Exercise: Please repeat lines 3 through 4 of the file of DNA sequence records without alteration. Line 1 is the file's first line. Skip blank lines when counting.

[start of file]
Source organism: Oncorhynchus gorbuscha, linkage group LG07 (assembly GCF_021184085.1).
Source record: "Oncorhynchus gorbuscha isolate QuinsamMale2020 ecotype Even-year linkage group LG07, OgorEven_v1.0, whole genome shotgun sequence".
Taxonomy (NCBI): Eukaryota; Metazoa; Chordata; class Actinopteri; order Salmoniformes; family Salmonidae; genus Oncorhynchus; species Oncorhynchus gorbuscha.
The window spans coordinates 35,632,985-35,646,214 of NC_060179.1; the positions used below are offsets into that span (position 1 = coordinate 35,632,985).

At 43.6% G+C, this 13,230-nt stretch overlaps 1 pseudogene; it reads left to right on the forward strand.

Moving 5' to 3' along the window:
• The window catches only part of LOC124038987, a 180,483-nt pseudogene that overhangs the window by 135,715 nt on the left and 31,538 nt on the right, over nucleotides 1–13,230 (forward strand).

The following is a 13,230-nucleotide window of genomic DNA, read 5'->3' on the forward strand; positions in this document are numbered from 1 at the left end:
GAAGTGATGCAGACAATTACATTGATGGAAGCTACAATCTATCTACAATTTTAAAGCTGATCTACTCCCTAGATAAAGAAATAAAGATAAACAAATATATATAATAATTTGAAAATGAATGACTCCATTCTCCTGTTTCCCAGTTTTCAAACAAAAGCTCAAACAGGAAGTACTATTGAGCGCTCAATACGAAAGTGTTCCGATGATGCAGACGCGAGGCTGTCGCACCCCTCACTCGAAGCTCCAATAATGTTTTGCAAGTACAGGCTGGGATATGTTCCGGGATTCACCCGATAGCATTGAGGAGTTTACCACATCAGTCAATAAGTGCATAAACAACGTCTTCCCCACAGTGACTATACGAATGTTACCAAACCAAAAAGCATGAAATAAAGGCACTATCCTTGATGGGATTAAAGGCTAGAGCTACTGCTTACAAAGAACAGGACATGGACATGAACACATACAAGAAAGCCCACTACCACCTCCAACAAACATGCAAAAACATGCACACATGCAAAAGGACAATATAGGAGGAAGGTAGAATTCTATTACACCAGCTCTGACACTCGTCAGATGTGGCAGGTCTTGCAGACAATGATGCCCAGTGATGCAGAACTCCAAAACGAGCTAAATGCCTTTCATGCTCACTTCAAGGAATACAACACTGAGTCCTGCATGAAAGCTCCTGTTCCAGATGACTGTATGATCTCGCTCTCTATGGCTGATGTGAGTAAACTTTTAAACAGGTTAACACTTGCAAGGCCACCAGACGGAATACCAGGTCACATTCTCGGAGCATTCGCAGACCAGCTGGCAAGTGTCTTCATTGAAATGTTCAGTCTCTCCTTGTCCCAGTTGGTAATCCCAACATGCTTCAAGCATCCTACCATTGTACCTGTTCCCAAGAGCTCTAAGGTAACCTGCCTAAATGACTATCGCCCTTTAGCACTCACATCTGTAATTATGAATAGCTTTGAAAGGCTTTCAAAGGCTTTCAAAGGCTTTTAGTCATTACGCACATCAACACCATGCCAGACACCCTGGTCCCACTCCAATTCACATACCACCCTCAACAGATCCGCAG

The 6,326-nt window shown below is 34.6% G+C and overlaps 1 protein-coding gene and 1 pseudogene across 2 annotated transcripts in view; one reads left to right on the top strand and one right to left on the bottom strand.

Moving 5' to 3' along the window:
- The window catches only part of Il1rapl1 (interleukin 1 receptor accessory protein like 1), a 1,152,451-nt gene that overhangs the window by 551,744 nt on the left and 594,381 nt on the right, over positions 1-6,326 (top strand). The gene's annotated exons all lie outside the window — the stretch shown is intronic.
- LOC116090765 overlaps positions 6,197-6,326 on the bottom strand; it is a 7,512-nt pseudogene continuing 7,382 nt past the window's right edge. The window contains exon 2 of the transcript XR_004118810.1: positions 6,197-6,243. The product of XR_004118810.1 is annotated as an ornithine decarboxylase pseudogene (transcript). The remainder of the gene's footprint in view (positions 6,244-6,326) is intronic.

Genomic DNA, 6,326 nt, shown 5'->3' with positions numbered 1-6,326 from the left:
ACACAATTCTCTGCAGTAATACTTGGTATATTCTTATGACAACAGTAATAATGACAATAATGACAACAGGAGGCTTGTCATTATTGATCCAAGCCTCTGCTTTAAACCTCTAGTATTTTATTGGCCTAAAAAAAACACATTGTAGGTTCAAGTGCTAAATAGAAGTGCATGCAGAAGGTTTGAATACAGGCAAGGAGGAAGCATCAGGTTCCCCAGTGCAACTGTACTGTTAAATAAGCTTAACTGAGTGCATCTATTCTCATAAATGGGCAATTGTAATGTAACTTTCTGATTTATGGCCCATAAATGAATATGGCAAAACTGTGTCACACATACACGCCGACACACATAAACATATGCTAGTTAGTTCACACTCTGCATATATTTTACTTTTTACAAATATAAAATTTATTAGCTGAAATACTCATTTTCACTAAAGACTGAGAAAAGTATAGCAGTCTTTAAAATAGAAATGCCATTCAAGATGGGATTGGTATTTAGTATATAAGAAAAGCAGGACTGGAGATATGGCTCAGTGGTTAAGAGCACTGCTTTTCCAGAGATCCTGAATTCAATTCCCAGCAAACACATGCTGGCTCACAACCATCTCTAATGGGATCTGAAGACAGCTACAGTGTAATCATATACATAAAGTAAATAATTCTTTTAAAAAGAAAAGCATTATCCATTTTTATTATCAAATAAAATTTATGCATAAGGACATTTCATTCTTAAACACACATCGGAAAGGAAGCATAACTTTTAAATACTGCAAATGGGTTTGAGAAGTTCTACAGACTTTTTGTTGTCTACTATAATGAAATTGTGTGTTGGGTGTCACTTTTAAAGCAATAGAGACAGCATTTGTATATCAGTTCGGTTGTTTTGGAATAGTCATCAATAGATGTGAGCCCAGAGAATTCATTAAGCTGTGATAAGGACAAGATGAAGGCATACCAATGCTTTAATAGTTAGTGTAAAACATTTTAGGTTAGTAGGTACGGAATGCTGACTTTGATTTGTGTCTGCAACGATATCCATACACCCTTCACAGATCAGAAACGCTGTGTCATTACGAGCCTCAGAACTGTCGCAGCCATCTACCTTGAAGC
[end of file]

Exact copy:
Taxonomy (NCBI): Eukaryota; Metazoa; Chordata; class Actinopteri; order Salmoniformes; family Salmonidae; genus Oncorhynchus; species Oncorhynchus gorbuscha.
The window spans coordinates 35,632,985-35,646,214 of NC_060179.1; the positions used below are offsets into that span (position 1 = coordinate 35,632,985).